Zipping Files with PowerShell

When I developed automssqlbackup, one of the key features was to optionally zip the generated database backup file.

I found solutions like this which essentially create an empty zip archive, then create a Shell.Application object to access this archive, and add files using the CopyHere or MoveHere methods of that object.

However, this approach has some severe drawbacks:

  • Zip file creation and access via Shell.Application can collide occasionally, so that the COM object cannot access the zip file
  • If such a collision occurs, the shell will display a message box which the user has to confirm/cancel, and the caller (the Powershell script, in this case) is not notified about the error situation
  • The MoveHere method does not seem to *move* in the sense that the original file is deleted after being added to the zip archive

(short rant: this is automation the Microsoft way. Provide a programming interface, and if things go wrong, display a message box. Provide functionality as asynchronous operation and not tell the caller when it’s finished. If this was *real* automation, the caller would receive an error notification and a success notification from the callee, and the caller would decide how to react)

Since these effects showed up soon after I tested my script on different machines, it was clear that zipping had to be solved more reliably: using SharpZipLib.

First SharpZipLib is loaded into the Powershell script:


I found there are 2 simple ways to create a zip archive and add a file to it:

Using ZipFile.Create() and *Update()

$zip = [ICSharpCode.SharpZipLib.Zip.ZipFile]::Create($zipname)

Quick and easy, but with a drawback: the filenames are stored including their original path information.

Using FastZip.CreateZip()

$zip = New-Object ICSharpCode.SharpZipLib.Zip.FastZip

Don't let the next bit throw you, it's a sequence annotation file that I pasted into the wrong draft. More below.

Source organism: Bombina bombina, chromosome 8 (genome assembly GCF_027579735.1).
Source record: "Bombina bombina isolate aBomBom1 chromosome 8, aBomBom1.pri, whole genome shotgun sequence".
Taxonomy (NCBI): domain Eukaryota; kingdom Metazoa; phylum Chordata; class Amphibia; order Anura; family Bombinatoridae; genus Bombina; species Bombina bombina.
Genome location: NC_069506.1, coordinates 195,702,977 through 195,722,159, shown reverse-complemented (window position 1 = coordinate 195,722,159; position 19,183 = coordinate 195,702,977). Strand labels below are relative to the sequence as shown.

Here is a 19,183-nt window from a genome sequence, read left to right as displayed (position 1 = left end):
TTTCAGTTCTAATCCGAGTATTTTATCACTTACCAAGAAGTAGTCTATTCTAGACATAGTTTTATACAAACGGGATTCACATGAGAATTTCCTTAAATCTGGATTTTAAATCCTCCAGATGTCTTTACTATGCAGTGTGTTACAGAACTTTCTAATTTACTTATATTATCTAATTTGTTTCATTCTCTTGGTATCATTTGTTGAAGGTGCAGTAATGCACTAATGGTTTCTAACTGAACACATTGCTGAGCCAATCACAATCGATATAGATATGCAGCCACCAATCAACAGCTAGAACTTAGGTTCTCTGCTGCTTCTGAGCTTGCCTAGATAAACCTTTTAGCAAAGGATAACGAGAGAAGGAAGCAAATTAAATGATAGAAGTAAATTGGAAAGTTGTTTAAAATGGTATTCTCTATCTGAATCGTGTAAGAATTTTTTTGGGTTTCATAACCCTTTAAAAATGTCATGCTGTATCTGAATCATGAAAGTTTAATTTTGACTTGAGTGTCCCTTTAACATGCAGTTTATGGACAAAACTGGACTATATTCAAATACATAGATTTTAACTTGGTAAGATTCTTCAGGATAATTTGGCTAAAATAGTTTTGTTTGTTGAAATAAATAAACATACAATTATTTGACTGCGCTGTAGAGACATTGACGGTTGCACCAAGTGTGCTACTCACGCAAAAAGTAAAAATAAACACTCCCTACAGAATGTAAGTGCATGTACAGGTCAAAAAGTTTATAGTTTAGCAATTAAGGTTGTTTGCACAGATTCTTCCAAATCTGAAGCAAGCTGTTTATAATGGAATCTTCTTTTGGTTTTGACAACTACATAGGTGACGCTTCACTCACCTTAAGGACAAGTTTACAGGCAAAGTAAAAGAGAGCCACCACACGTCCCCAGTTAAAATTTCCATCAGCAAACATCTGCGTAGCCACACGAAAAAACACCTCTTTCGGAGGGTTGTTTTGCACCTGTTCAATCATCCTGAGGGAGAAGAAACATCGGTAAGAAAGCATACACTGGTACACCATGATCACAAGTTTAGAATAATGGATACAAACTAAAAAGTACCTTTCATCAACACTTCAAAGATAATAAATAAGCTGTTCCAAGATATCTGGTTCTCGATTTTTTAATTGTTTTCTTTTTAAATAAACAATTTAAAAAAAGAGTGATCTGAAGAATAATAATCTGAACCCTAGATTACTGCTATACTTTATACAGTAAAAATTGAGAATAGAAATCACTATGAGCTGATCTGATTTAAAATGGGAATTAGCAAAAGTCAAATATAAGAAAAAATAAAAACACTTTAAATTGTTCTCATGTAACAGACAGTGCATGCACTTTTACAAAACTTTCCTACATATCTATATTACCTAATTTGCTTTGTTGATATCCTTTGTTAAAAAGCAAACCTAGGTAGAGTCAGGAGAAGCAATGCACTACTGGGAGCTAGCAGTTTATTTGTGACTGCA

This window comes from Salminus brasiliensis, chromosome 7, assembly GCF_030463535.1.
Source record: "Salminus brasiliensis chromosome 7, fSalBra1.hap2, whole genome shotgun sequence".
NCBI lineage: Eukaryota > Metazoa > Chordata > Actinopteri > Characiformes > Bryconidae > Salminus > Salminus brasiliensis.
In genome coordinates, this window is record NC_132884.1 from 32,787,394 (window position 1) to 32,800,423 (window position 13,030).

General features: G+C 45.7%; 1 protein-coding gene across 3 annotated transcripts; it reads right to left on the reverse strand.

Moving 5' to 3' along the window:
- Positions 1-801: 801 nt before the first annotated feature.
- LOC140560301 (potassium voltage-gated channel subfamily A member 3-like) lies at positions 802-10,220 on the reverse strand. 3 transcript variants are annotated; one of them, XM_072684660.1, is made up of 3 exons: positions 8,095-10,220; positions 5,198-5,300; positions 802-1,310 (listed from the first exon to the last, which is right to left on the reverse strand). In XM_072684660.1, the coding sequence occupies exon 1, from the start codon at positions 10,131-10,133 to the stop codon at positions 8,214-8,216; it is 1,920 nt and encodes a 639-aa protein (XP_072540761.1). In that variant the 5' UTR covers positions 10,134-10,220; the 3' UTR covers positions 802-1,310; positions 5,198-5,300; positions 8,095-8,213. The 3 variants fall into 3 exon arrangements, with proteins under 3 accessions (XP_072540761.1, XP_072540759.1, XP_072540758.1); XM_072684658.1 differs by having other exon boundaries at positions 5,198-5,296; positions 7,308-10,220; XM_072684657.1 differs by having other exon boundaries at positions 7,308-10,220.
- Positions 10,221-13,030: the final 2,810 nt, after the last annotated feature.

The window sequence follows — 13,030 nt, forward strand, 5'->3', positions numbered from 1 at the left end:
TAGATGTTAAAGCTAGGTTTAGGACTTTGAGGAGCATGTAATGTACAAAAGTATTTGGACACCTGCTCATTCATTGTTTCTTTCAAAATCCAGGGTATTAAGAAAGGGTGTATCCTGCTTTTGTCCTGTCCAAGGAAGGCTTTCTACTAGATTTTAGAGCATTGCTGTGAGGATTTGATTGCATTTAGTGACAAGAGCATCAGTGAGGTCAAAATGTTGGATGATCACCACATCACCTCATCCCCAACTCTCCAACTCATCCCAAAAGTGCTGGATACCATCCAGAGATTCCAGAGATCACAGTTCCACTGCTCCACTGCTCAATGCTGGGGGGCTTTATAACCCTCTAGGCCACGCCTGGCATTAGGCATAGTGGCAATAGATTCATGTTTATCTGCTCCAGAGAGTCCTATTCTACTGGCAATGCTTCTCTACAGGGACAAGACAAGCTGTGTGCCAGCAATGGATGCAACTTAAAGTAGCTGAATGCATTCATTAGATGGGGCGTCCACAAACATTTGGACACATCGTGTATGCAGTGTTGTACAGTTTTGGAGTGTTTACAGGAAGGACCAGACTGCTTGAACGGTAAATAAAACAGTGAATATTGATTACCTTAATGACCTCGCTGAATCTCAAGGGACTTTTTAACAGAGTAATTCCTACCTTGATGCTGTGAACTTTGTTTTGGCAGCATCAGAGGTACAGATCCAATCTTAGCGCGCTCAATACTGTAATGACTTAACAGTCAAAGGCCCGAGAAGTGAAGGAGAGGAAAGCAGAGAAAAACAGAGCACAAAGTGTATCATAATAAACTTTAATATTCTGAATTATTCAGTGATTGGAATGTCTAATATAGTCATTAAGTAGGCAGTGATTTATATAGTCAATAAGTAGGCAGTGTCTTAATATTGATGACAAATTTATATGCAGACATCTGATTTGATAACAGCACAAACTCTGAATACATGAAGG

$zip.CreateZip($zipname, $filenamedir, $false, "\.bak$")

$filenamedir is the base directory of all files to be included in the zip, followed by the recursive flag.

The final parameter is a bit tricky: it is named FileFilter, but it is not a DOS-like filter (“*.*”), but rather a regular expression being evaluated on each file. In the example above, all files with extension .bak are selected.


5 Responses to Zipping Files with PowerShell

  1. […] changing the zip functionality to SharpZipLib I modified the mail notifications to include the backup schedule (daily, weekly, monthly) in the […]

  2. stej says:

    Why did you decided to not to use command line call e.g. c:\prgs\7zip\7z.exe a c:\ c:\temp\tozip\*.xml

  3. devio says:

    @stej: I used SharpZipLib before in another project (C#), it was easy to integrate, and it’s a plain .Net solution.

    Of course, using a command line zip tool is a valid option. As the Perl motto says: TMTOWTDI šŸ˜‰

  4. stej says:

    Sure, np šŸ™‚ I was just curious, because the commmand line zip is much faster for me.

    Fyi: I have found a post that compares zipping in .net: It is in czech, but you can see other zipping tools at least (in the table).

  5. Smalls says:

    What if I want to tell the script to zip just the file older than 15 days? Right now, I have to move the files I want to zip into a folder, and then zip them.

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